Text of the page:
Through the Woods

Author and artist: Emily Carroll

Type: Fiction, comic

Published: 2014

I read it: October 2016

woods

A coworker sent me a link to Emily Carroll’s site and for some reason I had forgotten that I actually read one of her stories (“Our Neighbor’s House,” from this collection) in BANR 2015. Either way, I enjoyed the online stories enough to want to check out the print book. It was a good call, even if the book was inexplicably shelved in the teen graphic novels section. I mean… I guess? A teen can handle this level of horror, but nothing about the author’s work indicates that it was written for that audience.

The earliest pages, as in before even the Table of Contents is presented, set a nice overarching tone and thread. A cloaked blue figure wanders a lone path through sparse trees, the moon and clouds trading shades of red. (The whole book is a master class in red and black.) In “An Introduction,” Carroll gives a presumably autobiographical three-page story of a young girl in bed reading and getting nervous about the darkness at the periphery of her bedside lamp.

Then we begin.

“Our Neighbor’s House” is a fine start, featuring three sisters left alone in a cabin near the snowy woods, after their father goes hunting and does not return. The major pieces of Carroll’s work are all here: a recognizable but unspecific time, the justified fear of a stranger, the feel of fable or fairy tale, and, of course, the woods. The story is brief and atmospheric.

“A Lady’s Hands are Cold” contains many of the same elements but with the added factor of gruesomeness. This is probably the most traditional ghost story of the bunch. Following that, “His Face All Red” is the sole story that features a male protagonist, a man who kills his brother because he wants a shred of the accolades that his popular sibling receives. This killing is a bad choice, as you might guess, because nothing stays dead for long in Emily Carroll’s visions.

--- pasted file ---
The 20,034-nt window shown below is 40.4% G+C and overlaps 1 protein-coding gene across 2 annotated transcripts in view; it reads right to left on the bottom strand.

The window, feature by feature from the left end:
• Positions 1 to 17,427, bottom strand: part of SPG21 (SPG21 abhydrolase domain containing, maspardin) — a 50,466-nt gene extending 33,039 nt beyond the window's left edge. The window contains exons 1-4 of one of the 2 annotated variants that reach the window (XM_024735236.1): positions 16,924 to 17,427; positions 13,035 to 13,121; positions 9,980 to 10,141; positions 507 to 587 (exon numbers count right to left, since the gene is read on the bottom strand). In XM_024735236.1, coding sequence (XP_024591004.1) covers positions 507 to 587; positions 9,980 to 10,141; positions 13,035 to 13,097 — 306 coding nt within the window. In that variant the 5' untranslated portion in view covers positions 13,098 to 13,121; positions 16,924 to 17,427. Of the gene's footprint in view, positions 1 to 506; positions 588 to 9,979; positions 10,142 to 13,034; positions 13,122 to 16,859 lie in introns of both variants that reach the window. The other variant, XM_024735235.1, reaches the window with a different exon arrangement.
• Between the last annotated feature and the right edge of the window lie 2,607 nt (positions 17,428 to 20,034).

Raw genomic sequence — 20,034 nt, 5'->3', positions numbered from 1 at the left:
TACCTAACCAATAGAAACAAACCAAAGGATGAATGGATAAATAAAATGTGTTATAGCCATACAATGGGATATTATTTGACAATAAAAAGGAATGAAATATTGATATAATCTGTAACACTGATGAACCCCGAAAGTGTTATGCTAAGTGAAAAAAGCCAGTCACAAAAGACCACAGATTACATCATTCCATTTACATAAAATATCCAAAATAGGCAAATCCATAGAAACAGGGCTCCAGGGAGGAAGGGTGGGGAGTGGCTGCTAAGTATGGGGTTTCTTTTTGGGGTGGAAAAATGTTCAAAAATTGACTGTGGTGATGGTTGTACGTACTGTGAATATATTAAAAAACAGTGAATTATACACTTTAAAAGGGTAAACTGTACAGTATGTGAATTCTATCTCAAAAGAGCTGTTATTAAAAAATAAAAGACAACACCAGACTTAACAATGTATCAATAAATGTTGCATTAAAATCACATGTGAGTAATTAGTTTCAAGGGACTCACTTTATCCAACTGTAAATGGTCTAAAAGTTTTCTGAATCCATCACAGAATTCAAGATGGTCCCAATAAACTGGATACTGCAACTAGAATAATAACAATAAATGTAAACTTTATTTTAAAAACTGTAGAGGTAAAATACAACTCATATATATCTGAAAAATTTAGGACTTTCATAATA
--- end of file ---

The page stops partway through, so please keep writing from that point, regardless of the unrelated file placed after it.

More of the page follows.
Vision is an apt subject for “My Friend Janna,” possibly my favorite of the bunch. It has an added layer because the characters dabble in seances and communing with the dead, perfectly aware they are pulling off a big hoax. This nod toward realism makes the resulting haunting all that more interesting, and the outcome is creepily and subtly done.

“The Nesting Place” is less subtle, but that’s why it’s the last story. All of Carroll’s stories use a similar pace to build and unravel simultaneously, with a few startling images placed in key locations and the final pages tying a nasty little bow on the overall plot. This last piece takes up a good third of the book’s total pages, which allows for the most numerous and gruesome images of all. You can see how these ideas were built on nightmares.

The artful “In Conclusion” is a mini-story that shows the fate of our earliest protagonist, the girl walking through the woods. Does she get home safe? Carroll’s characters hardly ever do. The scariest thing is the inevitability of their red-bathed downfalls.

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